tv Reel America Where Dreams Come True - 1979 CSPAN April 11, 2021 4:00pm-4:31pm EDT
announcer: directed by african-american filmmaker william greaves and narron aided by a much -- ricardo monta bond, where dreams come true is a 1979 film highlighting the contributions of women and minorities and can -- encouraging others to pursue a career. research psychologist patricia cowings and ruben ramos and former astronaut frederick gregory. much of the work depicted in this film relates to the fledgling space shuttle program, which was two years away from its first mission. >> you are a little girl and you want to be an astronaut when you were up, it is like wanting to -- you grow up, it is like wanting to be a policeman when you grow up or in some cases wanting to be a doctor when you grow up. you are told that is not an appropriate goal for a little girl. why don't you want to be something else? be a nurse, do not be a doctor.
if it is not put on you that this sexist trip that this is an inappropriate goal for a little girl, what you might hear from a counselor at school is that what you are trying to do is something that is beyond your abilities. you are shooting to high -- too high. if i could give any advice to anybody, and i hate people who give advice, it would be not to let people tell you what you cannot be. you have to decide for yourself what it is that you want, and if you wanted, really want it badly -- want it, really want it badly enough, then you have to make it happen for yourself. ♪ >> [indiscernible] >> whenever you hear the name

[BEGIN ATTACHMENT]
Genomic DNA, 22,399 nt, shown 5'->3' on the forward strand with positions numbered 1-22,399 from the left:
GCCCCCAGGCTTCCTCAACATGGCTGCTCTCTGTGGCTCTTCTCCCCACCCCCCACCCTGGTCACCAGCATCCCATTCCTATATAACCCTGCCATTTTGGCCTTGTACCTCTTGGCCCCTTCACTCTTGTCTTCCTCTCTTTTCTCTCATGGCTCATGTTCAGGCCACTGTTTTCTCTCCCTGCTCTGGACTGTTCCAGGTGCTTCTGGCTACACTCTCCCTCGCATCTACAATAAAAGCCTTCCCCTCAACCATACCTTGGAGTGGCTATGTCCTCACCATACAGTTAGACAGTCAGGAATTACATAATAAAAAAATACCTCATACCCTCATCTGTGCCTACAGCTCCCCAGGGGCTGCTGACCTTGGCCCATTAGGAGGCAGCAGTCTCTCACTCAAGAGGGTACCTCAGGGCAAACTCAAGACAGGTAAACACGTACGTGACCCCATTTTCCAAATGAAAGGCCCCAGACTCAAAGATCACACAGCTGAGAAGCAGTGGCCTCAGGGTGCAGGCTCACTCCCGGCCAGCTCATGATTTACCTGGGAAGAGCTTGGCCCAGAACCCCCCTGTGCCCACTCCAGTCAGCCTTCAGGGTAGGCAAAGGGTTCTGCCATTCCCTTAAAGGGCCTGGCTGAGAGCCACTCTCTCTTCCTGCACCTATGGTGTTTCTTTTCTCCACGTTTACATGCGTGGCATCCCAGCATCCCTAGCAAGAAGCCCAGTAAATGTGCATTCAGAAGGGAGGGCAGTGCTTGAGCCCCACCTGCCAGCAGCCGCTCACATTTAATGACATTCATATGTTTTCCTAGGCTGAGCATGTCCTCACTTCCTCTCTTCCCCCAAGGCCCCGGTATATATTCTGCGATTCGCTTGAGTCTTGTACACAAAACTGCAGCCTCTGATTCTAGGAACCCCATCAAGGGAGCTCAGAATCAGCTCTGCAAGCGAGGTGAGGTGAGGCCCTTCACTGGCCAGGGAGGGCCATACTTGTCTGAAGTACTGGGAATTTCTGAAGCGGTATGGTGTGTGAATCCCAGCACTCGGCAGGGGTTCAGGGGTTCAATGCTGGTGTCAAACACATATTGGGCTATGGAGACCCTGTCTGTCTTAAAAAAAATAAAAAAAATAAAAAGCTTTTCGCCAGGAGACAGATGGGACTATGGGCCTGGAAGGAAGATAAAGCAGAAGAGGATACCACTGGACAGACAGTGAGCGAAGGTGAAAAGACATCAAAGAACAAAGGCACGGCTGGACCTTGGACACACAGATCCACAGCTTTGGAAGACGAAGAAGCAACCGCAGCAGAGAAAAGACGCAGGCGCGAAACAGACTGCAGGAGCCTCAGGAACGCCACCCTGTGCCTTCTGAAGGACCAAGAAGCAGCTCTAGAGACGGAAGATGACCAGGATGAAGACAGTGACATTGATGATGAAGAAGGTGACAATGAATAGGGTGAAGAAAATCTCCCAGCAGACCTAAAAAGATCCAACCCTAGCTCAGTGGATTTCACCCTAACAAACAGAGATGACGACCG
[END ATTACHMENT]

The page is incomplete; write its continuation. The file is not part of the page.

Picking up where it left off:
nasa the first things you think about our space spectaculars, and the mysteries of the universe, but the thing you have to keep in mind is this place where dreams come true is made up of plain people, human beings like you are me. and -- you and me. [indisctinct chatter] ♪ [plane engine] ♪ >> standby, t minus one. we have a tpc failure. accelerometers will be decelerated. >> roger. ♪
>> what kind of person goes to work for nasa? when the space shuttle was first tested at the flight research center in southern california, a lot of people did not know that the director of the shuttle operations was a soft-spoken, highly qualified former air force test pilot. mr. gillam was born in washington, d.c. as a kid he liked to, lots of -- liked math, lots of math. he built model airplanes and
dreamed of flying. >> as far as i'm concerned is what i did is pursue an interest that i had a lot of enthusiasm about, flying airplanes, rockets in space as that evolved, and my joining nasa was relatively natural because i was interested in these types of things. [engine sounding] >> and my evolution within the organization has probably been as natural as anything might be. we now have black astronauts and female astronauts, which is indicative of the agency's concern and desire to provide opportunities to everyone who wishes to participate in these types of activities. >> we have offered our expertise to them. >> are they similar to a lunar lander? >> except that it is mobile, and the airplane will come down and a capsule will deploy into its flight configuration and fly